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The Voice of People With Breast Cancer


Our Voices Blog

How and When to Drop the Big-C News

By Adriana Ermter

In our monthly column, senior writer and editor Adriana Ermter shares her personal experiences with breast cancer.

I don’t know what it was like for you but for me, saying “I have breast cancer” out loud felt fake, like I was lying. Every time the words came out of my mouth I wanted to hide. Rationally, I knew my diagnosis was real, but the horrible emotions that preceded and followed each proclamation filled me with shame. And the voice inside my head was relentless. It just kept goading me on.

It accused me of using the big C for attention, sympathy, and as a get-out-of-jail-free card to use to keep myself in a fantasyland where I would never actually have to do the hard work to achieve the goals and the life I want. It intensified the five million questions rattling around in my brain and the anxiety I couldn’t shake. It was fucked; I felt fucked. So, trust me when I tell you: in the early months of my diagnosis, I told as few people as possible.

Feel your feelings and share your diagnosis anyways
Emotions like guilt, anger, sadness, loneliness, dread and even shame are frequent fliers with a breast cancer diagnosis. That’s because unlike other illnesses, breast cancer impacts our sense of self and our future—all while striking at the core of our femininity and body image. It challenges who we are and how we want to live. Yet, being open about your diagnosis with your people, the ones who truly love and support you, can provide immense relief through emotional support, practical help, and it can give you a sense of solidarity.

Telling your inner circle
My inner circle is small, and my sharing with them was a mishmash. I told my two sisters first and by text, as they live in Calgary and I’m in Toronto. I followed up with them later, over the phone. My besties received a text (yup, this is our lives on smartphones), then phone calls and finally, I had a face-to-face with each of them where we hugged and talked it out. Because my parents were vacationing in Mexico, and I was literally on my way to join them two days after my diagnosis, I told them in person beneath a palm tree.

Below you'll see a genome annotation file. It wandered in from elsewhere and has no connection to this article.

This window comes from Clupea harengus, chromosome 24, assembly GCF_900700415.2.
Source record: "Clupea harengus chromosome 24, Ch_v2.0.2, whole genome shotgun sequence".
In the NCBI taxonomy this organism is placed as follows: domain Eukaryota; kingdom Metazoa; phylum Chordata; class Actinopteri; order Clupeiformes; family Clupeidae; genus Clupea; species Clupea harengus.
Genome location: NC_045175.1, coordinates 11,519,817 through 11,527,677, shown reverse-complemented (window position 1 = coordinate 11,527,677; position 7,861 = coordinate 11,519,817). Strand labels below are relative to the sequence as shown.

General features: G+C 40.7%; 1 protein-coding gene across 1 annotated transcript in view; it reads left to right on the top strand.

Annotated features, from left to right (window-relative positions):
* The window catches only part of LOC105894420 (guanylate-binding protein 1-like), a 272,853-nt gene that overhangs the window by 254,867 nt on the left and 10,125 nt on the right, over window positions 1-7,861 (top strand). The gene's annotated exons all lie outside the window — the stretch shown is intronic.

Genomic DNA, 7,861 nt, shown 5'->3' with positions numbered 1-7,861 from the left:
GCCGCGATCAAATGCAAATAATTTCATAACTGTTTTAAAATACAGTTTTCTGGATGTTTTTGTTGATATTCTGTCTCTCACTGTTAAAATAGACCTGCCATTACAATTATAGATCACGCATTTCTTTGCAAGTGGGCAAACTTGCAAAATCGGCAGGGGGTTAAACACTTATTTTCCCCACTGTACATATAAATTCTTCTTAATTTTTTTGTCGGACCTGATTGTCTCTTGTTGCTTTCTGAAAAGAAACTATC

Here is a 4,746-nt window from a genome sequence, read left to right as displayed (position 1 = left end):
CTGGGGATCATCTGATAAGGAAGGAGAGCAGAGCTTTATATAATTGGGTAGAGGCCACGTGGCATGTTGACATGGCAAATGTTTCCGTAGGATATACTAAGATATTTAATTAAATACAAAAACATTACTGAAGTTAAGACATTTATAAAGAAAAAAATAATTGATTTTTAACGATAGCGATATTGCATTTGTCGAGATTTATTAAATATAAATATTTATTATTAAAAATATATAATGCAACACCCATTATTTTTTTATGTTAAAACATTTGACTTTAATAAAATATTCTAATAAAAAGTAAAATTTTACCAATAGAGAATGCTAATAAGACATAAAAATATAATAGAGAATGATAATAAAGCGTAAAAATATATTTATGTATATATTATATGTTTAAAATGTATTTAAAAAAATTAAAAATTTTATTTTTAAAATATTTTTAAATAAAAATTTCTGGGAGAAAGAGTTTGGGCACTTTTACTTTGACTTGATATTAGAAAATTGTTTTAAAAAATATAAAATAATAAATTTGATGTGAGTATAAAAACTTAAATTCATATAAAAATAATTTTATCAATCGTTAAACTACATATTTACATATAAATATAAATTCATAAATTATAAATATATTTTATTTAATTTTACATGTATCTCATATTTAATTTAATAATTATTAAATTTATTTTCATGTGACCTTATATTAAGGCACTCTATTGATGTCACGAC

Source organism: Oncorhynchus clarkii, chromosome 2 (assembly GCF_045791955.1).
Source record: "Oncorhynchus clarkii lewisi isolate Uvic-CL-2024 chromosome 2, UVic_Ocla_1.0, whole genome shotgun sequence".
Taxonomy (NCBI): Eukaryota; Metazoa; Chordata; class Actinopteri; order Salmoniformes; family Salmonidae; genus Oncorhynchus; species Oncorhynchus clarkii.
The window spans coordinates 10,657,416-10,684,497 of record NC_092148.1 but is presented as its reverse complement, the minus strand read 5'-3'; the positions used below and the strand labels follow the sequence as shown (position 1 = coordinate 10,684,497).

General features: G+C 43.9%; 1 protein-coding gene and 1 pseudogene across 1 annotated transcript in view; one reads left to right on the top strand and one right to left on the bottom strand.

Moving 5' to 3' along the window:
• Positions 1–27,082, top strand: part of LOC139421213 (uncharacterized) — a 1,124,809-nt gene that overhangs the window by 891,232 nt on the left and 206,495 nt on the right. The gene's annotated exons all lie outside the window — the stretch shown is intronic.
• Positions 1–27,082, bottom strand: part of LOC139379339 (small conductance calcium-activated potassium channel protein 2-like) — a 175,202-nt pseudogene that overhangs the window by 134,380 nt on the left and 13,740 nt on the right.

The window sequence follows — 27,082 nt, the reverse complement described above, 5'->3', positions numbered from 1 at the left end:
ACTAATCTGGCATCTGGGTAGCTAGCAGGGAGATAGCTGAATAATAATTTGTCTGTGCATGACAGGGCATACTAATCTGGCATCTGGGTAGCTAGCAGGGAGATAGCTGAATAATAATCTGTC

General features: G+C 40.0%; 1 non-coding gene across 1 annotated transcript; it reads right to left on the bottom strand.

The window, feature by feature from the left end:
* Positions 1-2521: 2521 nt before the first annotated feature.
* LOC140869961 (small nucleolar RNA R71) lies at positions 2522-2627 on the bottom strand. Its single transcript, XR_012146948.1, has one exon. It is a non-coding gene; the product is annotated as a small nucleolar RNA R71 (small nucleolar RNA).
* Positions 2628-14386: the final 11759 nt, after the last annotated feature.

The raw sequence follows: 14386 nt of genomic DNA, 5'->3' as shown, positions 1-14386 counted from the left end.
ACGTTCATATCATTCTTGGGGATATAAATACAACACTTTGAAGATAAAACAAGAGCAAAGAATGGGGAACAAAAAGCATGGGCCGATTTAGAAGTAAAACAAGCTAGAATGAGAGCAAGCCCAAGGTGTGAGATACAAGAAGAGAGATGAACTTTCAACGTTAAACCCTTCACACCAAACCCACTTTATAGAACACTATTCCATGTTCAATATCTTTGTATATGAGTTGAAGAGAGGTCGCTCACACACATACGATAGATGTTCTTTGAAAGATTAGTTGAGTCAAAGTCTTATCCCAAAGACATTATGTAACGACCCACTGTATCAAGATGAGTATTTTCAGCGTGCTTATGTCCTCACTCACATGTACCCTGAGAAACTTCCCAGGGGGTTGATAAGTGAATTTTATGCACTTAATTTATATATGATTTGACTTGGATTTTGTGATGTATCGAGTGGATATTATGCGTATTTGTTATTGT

How you choose to tell your inner circle is entirely up to you. Whether it’s a face-to-face conversation, a group get together or even a group text, know that you don’t have to have all the information or answers when you do decide to talk. Share what you’re comfortable with and ask for support.

Telling the kids
While I don’t have my own children and didn’t have to go through this, what I do know is that when it comes to telling your children, timing and simplicity are crucial. My sisters and their husbands told my nieces and nephews (they both have one of each) on my behalf and picked a time when they could be fully present when they shared. This was particularly important for my one niece and nephew, who were only 10 and 12 years old when I was diagnosed. My sister and I debated telling them because they were so young, but in the end, it was decided that telling the truth was better than keeping a secret. Both of my sisters fielded their kids’ questions- “Was I going to get better?” or “Was I going to die?” -for me, which I greatly appreciated because it meant that all I had to do was continue sharing my love with them. Kids worry, so while my sisters acknowledged that breast cancer is serious, they both made sure to reassure their children that I was working with the doctors to get better. I believe their honest responses helped the kids feel more secure.

Disclosing to your employer